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Printer Opens Its Doors

June 2002
WAYMART, PA—A commercial printing tree has been planted in this community tucked inside the northeastern portion of the state. The upshoot is North Eastern Graphics.


The company was born when Henry Becker, owner of Interstate Litho on Long Island, NY, purchased certain assets of Lenz & Riecker, Totowa, NJ, which had filed for bankruptcy. Becker acquired all of the equipment assets, as well as the 56,000-square-foot facility in Waymart. The Totowa facility was not included.

North Eastern Graphics is technically open for business, but Jason Deron, the company's vice president of sales, points out that there are currently just 15 employees conducting limited work. That is expected to change in a hurry. The company recently received a $1.95 million grant from the Pennsylvania State Department of Community and Economical Development to augment its plans to add new equipment and employ between 100 and 125 people within three years, including ex-Lenz & Riecker workers.

Deron notes that the new company, which will produce both sheetfed and web offset work with its two-shift operation (eventually 24 hours a day), will toss its hat into the competitive New York Metro financial printing arena. Waymart is two hours' driving distance from Manhattan, he says.

"There is some competition out there for financial work," says Deron, who notes the company will also tackle commercial printing. "In the 1980s, everyone was on Varick Street (in Manhattan). In the mid- to late-'80s, everyone moved into New Jersey. We're just taking it to the next step."

North Eastern Graphics is starting out with one- and two-color MAN Roland sheetfed presses. On the web side, the company has a four-unit Solna press with sheeter and combination folder. There are also two two-unit Hantschos and a single-unit Hantscho with sheeter.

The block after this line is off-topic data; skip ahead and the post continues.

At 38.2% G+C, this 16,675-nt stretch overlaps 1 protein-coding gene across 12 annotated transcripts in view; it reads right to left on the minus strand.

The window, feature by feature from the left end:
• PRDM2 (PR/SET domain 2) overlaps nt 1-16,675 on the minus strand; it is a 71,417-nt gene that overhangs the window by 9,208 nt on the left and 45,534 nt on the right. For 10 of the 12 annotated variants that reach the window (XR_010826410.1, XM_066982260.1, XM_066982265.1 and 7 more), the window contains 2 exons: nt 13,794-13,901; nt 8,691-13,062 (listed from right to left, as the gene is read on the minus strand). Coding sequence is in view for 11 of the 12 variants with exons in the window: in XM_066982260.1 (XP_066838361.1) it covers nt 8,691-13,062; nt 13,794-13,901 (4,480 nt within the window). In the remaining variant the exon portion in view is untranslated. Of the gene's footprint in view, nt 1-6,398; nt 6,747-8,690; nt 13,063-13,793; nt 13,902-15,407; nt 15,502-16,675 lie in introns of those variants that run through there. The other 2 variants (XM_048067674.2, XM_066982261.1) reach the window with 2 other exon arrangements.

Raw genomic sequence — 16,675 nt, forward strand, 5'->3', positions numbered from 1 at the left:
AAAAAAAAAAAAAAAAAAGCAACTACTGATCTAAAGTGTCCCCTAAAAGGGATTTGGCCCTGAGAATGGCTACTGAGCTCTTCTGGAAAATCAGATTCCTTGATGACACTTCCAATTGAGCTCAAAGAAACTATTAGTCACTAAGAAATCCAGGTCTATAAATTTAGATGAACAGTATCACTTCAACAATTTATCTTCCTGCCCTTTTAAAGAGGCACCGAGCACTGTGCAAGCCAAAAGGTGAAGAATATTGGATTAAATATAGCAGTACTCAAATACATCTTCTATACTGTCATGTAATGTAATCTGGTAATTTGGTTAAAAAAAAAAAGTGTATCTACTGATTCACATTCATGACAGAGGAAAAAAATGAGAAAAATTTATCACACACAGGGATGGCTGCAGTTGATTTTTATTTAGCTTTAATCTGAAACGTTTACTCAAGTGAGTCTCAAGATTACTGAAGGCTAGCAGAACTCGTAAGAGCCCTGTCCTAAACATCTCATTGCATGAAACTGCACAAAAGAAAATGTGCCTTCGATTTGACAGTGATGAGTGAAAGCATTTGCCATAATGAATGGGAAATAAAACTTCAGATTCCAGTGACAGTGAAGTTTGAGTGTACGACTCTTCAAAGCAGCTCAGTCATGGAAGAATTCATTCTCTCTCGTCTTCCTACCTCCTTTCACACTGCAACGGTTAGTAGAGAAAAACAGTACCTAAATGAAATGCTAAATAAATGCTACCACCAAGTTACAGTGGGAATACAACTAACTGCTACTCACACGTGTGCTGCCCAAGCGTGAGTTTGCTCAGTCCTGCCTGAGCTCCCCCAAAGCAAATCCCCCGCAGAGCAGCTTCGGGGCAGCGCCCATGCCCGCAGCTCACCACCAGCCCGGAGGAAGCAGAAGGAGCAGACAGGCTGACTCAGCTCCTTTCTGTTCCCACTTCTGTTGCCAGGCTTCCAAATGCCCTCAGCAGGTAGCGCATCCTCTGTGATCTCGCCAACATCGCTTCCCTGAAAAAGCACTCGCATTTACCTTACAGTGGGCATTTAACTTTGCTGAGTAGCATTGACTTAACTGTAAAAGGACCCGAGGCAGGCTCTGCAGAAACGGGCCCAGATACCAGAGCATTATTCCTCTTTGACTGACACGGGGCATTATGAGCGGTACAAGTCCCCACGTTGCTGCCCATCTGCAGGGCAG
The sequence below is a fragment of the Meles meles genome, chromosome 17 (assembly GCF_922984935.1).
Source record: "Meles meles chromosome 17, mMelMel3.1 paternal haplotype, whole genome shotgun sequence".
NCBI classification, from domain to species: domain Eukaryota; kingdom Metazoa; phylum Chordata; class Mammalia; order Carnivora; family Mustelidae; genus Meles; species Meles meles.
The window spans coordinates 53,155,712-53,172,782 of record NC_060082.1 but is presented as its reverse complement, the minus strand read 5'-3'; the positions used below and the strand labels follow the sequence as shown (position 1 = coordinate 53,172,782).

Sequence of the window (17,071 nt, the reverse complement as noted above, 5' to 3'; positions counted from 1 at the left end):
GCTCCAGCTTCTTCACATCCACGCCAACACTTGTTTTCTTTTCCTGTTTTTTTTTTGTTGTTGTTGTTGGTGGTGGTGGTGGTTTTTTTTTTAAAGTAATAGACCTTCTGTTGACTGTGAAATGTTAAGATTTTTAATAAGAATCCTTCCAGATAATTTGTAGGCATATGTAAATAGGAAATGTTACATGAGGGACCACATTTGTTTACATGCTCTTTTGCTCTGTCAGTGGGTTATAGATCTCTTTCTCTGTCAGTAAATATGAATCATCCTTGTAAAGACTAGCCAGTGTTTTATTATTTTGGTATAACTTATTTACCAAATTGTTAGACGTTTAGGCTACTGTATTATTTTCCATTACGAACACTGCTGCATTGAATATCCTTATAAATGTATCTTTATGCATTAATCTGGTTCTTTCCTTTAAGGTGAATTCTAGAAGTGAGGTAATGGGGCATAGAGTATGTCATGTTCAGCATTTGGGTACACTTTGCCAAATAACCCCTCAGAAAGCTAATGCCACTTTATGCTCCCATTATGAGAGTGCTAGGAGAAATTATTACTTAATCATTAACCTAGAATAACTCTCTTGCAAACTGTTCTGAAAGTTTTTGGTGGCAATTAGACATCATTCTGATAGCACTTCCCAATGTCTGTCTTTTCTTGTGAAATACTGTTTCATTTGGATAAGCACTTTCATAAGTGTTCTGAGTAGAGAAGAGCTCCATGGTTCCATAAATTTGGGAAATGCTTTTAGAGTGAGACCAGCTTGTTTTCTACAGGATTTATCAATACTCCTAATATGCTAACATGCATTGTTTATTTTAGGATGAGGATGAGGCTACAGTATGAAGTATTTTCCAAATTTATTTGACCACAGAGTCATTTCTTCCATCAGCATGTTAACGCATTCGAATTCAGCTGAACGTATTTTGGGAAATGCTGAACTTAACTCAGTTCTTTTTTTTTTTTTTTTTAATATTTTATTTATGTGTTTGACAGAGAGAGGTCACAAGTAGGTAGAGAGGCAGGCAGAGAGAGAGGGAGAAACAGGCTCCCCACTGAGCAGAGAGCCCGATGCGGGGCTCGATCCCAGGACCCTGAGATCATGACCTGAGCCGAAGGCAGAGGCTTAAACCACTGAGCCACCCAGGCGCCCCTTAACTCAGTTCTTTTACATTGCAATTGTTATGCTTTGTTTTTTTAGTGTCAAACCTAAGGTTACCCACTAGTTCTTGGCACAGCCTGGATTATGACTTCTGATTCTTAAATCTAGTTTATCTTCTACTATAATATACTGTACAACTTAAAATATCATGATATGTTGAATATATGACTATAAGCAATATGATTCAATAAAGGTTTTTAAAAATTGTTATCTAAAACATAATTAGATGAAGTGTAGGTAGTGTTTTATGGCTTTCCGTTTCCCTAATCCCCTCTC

The Hantschos give North Eastern an edge with its A4 European cutoff size. A number of financial research reports are printed in the United States with the A4 cutoff, but they're predominantly sheetfed. "That gives us a little niche there," Deron states.

The company recently added a 15-pocket saddle stitcher with two cover feeders, which was acquired at auction. A state-of-the-art ink-jetting system was added that can ink-jet in-line on the stitcher.

While the company does not currently have computer-to-plate technology, Deron expects it will be acquired within a year.

The facility itself is geared toward catalog and book manufacturing, he adds, and North Eastern will also be active in warehousing and distribution there. The company tentatively plans to add a 40,000-square-foot addition to accommodate increased distribution and fulfillment for its publishing customers.
 

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